You will not see his name in the credits of the latest Hollywood blockbuster, though he has worked with his share of movie stars. His films were not funded by big-time producers and entertainment studios, but they have managed to change the history of opera stage presentation and underground cinema. His movies did not bring him billions of dollars and an army of fans, but they have become a part of the legacy he now shares with the younger generation.
Ronald Chase has worked seriously in dance, painting, photography, cinema, opera design, and most recently, education – embracing everything that made him passionate about creating. Born in Seminole, Oklahoma, a small oil town, he was always hungry for art which was severly missing in his small town upbringing. It is this passion that encouraged him to leave for New York – the magnet for ambitious dreamers. There Chase entered Bard College, where he spent his days studying dance, directing, and design. Dancing his way through Europe (the Jose Limon Company), Chase embraced painting. Painting led him to photography, which, in turn, sparked his interest in film making.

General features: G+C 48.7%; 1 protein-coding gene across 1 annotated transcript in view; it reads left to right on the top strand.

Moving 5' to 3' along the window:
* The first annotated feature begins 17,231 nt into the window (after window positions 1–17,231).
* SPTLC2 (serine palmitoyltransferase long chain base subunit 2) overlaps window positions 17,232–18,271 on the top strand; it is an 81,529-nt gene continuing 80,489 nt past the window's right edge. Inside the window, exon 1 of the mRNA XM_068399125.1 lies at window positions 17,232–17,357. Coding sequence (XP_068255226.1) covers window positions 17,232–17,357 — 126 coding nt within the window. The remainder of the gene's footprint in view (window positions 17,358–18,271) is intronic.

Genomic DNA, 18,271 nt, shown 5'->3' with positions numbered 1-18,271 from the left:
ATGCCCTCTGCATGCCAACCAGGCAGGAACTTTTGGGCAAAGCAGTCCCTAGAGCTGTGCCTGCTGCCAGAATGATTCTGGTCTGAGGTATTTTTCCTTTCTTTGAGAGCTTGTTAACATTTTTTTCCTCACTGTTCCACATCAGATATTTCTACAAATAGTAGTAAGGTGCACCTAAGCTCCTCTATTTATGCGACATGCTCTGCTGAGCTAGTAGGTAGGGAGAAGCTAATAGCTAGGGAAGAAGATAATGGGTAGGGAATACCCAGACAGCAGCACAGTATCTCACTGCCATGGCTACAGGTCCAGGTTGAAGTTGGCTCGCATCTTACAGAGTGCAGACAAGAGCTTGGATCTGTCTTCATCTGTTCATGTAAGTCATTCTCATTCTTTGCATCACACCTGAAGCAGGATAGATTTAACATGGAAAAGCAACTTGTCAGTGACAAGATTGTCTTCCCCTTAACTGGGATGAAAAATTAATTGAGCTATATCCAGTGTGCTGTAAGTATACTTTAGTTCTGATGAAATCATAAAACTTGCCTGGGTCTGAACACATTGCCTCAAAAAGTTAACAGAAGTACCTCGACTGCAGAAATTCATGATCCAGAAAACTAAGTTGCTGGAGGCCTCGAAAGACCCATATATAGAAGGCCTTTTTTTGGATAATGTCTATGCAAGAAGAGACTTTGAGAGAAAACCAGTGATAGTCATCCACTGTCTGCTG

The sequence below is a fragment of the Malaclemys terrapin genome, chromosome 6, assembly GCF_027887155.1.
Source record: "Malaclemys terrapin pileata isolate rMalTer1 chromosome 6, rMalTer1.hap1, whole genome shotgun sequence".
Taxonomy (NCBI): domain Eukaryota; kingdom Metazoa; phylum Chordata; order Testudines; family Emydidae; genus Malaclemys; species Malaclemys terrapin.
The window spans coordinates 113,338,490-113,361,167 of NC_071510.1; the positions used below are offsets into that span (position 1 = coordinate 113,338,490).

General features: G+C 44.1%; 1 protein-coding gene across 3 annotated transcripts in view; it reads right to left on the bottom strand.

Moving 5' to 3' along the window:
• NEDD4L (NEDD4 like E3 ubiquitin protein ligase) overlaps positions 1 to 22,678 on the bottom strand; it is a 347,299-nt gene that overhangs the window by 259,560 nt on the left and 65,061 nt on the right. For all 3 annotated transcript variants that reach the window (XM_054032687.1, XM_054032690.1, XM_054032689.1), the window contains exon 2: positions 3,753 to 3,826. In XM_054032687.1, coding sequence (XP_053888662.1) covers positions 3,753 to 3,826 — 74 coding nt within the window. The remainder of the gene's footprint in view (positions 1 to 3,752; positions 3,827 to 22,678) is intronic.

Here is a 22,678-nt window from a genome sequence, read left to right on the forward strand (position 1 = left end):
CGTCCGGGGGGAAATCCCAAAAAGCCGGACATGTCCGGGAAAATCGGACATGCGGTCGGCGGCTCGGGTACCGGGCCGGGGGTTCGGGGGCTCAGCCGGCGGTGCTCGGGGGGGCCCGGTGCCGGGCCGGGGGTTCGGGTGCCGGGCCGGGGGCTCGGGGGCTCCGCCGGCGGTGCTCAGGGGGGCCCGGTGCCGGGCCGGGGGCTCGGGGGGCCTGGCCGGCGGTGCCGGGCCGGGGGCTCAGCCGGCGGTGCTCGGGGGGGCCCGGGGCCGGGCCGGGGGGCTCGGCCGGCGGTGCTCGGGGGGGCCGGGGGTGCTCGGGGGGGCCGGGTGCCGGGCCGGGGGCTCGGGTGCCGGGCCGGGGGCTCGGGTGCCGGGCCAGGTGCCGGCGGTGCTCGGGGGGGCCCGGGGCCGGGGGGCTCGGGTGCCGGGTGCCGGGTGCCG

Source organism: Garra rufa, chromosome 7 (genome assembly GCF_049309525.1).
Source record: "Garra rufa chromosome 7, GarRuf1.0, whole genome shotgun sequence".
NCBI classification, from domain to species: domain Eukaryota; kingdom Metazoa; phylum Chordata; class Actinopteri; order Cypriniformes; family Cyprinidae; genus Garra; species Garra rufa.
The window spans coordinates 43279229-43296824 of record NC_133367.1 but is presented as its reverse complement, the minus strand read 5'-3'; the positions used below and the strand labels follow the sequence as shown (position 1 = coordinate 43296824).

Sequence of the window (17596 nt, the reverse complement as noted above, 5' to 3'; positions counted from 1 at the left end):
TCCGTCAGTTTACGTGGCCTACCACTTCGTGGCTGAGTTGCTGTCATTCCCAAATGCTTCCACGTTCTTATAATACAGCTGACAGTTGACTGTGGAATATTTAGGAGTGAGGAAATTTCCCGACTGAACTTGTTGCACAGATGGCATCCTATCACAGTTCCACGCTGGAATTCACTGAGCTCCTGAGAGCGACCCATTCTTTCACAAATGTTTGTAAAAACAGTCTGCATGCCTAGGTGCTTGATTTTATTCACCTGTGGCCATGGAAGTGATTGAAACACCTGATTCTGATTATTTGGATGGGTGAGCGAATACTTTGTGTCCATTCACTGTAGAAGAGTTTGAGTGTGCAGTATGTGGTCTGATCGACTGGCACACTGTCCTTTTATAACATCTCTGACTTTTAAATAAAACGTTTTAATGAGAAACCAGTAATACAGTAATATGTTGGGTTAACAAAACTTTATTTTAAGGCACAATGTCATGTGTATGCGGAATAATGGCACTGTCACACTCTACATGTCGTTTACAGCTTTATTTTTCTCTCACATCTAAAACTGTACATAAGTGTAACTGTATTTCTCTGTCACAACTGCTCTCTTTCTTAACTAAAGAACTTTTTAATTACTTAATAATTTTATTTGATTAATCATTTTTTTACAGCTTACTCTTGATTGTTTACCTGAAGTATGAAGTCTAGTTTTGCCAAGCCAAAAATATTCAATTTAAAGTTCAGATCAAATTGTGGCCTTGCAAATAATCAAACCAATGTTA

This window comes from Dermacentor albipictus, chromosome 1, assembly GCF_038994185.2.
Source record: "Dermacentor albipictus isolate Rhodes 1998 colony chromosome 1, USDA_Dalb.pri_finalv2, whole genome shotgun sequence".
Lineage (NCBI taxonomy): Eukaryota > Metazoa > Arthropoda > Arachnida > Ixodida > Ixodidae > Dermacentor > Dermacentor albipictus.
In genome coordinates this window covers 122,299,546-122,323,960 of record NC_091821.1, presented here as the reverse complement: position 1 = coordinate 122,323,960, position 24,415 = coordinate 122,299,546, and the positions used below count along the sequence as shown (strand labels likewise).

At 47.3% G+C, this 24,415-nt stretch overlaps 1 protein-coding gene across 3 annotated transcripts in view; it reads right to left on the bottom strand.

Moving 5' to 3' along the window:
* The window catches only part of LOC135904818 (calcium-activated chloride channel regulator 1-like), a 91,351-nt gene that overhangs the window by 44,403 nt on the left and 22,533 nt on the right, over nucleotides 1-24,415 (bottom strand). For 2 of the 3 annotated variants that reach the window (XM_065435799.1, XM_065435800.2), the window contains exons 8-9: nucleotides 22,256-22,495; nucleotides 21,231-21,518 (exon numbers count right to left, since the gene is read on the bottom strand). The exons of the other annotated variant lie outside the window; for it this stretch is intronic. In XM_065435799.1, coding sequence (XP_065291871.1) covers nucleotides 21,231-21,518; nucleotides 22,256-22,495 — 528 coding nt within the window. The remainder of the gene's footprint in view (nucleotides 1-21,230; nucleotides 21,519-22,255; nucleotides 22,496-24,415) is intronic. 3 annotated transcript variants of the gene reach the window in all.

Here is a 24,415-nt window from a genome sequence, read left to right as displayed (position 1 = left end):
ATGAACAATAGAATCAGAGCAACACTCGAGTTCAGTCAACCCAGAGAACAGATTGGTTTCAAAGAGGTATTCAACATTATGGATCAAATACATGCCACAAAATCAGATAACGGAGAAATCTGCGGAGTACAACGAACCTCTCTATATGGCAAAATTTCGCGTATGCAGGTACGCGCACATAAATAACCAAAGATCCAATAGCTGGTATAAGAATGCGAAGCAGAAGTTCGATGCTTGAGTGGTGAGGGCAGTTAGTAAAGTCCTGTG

Like one of his personal favorites, Federico Fellini, Ronald Chase prefers showing rather than telling. His films contain hardly any dialogue at all. Rather, they are focused on the power of visual imagery to evoke emotions, with a heavy accent on movement and inter-cutting. Visual perception and symbolism that first seem incomprehensible make perfect sense once you let go of your inherent stereotypes and open your mind to his unique way of telling complex, emotional stories.
With his work, Chase has proven that you don’t need a billion-dollar budget, complicated equipment, expensive makeup and costumes, A-list actors, and a crew of a thousand people to tell a story that might touch deep associations in peoples emotional life. Rather what you need is strong vision, a perspective slightly different from the usual, and a few partners in crime devoted to art just as much as you are. His artist's eye used slim budgets to great effect. He wanted these small underfinanced films to look polished and like films which had five times the budget–– Chase filmed and edited his own work and used amateur actors, stolen venues, and natural sounds instead of flashy scores – these "drawbacks" are seldom noticable and often reap large rewards.
Here you can see some of his best films. They were never on a big screen. Their names never graced the marquees. They don’t go with a bucket of salted popcorn and a bottle of coke. They were not made for entertainment. They are meant to provoke deep thinking, evoke excitement and passion and broaden your horizons beyond the boundaries of the ordinary. Only recently (2019) four films that were thought lost have been found and restored. If you are genuinely interested, start with Chameleon and work your way toward Fantasia on the Childhood of Busoni and then turn to the features to see the natural evolution of Chase’s film art as well as the transformation and maturing of his vision.